Saiho-ji Temple (Ukyo-ku Ward, Kyoto City) (西方寺 (京都市右京区))

Saiho-ji Temple is a Buddhist temple belonging to Jodo (Pure Land) Sect located in Tokiwadeguchi-cho, Ukyo-ku Ward, Kyoto City, Kyoto Prefecture. Its sango (literally, "mountain name"), which is the title prefixed to the name of a Buddhist temple is Nyuhozan (Mt. Nyuho). The principal image is Amida Nyorai (Amitabha Tathagata). The kaiki (founding patron) was Yoritsuna UTSUNOMIYA.

Origin and History

Saiho-ji Temple began as a Nenbutsu-do hall named Saiho-ji Temple built in 1259 within the precinct of an existing temple (thought to be Saimyo-ji Temple) by Yoritsuna UTSUNOMIYA (also known as Jisshinbo Renjo), the fifth head of the Utsunomiya clan who became devoted to Honen and entered into Buddhist priesthood. Yoritsuna UTSUNOMIYA was a low-ranking vassal in the service of the Kamakura bakufu (Japanese feudal government headed by a shogun) who resided at Utsunomiya-jo Castle in the Kanto region but after becoming involved in a political dispute with the Hojo clan and falling under suspicion of plotting a rebellion, he entered the Buddhist priesthood on the recommendation of Naozane KUMAGAI (also known as Kumagai Rensei Hoshi), who himself was led to became a follower of Buddhism by Honen, and secluded himself in Kyoto. While in Kyoto, he became close friends with FUJIWARA no Sadaie and allowed his daughter to marry Sadaie's eldest son FUJIWARA no Tameie.

It is said that the foundation of the destroyed Ninna-ji Temple was relocated to the site of this temple during the Onin War.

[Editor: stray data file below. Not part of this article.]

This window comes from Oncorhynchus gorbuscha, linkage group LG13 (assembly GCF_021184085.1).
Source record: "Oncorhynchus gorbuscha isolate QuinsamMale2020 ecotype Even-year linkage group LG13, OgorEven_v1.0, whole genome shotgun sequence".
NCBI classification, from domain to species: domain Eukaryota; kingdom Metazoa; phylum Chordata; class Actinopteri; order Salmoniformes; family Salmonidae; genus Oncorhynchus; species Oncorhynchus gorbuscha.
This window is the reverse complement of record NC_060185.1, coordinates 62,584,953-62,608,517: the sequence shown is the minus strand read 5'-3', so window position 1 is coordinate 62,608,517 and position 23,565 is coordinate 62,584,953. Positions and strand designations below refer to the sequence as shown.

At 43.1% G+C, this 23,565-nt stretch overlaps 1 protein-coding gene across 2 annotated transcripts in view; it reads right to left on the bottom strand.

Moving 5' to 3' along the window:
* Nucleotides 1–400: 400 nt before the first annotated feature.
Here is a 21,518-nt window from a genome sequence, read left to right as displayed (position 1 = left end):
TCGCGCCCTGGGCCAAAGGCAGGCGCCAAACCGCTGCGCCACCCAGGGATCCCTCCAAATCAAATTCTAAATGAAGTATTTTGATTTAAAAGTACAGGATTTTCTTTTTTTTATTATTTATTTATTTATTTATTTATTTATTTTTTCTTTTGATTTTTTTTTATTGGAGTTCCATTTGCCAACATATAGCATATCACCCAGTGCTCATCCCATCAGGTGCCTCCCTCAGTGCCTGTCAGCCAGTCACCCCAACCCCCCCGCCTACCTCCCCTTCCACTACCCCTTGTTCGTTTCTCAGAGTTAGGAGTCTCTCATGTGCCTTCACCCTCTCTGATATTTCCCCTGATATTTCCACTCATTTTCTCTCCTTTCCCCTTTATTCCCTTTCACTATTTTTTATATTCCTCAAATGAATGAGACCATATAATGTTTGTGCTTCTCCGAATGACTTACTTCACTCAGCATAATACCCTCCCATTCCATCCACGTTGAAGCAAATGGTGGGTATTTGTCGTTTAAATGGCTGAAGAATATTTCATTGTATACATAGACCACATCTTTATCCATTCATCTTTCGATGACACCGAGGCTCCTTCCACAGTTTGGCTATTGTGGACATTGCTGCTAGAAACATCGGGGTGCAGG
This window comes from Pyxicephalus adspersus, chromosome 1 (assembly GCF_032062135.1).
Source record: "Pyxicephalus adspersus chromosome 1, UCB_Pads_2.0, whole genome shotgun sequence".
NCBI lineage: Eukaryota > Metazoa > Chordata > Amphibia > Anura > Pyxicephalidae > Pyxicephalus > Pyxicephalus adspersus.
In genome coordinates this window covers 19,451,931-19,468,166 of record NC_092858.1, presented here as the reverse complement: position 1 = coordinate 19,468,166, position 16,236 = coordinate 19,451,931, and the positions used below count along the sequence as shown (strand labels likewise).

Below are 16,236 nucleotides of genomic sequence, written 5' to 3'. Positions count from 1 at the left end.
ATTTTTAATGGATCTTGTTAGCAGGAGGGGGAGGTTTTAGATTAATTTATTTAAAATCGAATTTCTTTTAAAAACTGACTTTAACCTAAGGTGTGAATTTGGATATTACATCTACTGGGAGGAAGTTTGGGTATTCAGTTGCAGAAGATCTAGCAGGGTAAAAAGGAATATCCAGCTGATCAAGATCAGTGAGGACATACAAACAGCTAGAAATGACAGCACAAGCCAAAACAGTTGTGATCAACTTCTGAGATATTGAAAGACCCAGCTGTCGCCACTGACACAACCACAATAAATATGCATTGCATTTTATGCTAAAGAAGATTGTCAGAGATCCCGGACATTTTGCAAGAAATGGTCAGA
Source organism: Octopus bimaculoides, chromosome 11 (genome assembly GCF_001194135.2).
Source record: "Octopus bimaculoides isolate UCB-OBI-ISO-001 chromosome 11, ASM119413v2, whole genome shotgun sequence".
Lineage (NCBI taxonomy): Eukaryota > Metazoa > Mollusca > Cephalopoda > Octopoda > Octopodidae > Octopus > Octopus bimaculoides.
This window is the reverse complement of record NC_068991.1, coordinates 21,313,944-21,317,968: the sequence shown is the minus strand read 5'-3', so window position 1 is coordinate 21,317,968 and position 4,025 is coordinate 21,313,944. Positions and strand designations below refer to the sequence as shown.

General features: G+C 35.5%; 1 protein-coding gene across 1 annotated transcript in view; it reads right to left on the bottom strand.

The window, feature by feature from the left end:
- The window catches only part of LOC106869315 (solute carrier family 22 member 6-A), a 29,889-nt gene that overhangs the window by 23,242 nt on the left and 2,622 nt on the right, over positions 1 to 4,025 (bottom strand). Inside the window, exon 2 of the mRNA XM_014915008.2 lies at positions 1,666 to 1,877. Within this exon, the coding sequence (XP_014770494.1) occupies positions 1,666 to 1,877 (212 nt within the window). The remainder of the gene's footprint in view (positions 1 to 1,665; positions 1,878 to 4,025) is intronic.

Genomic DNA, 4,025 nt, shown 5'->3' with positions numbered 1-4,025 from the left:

August 1017: Imperial Prince Atsuakira resigns from his position as crown prince to live a secluded life in the area under the name Koichijoin.

1269: The Nenbutsu-do hall established by Yoritsuna UTSUNOMIYA (Jisshinbo Rensei) is named Saiho-ji Temple.

1467: The buildings of Ninna-ji Temple in Omuro are completely destroyed during the Onin War and the temple foundation was relocated to the area.

1634: Temple foundation relocated during the reconstruction of Ninna-ji Temple.

1940: Nara period earthenware artifacts and Heian-Kamakura period roof tiles unearthed.

2007: Sanmon gate completed.

Access

By Bus
From the north exit of JR West Kyoto Station

Take the Kyoto City Transportation Bureau number 75 bus for Yamagoe Nakacho for 35-40 minutes, alight at 'Uzumasa Eigamura-michi' and walk for 3 minutes.

On Foot

From Tokiwa Station on the Keifuku Electric Railroad Kitano Line

Walk for 15 minutes

From Uzumasa Station on the Keifuku Electric Railroad Arashiyama Line

Walk for 15 minutes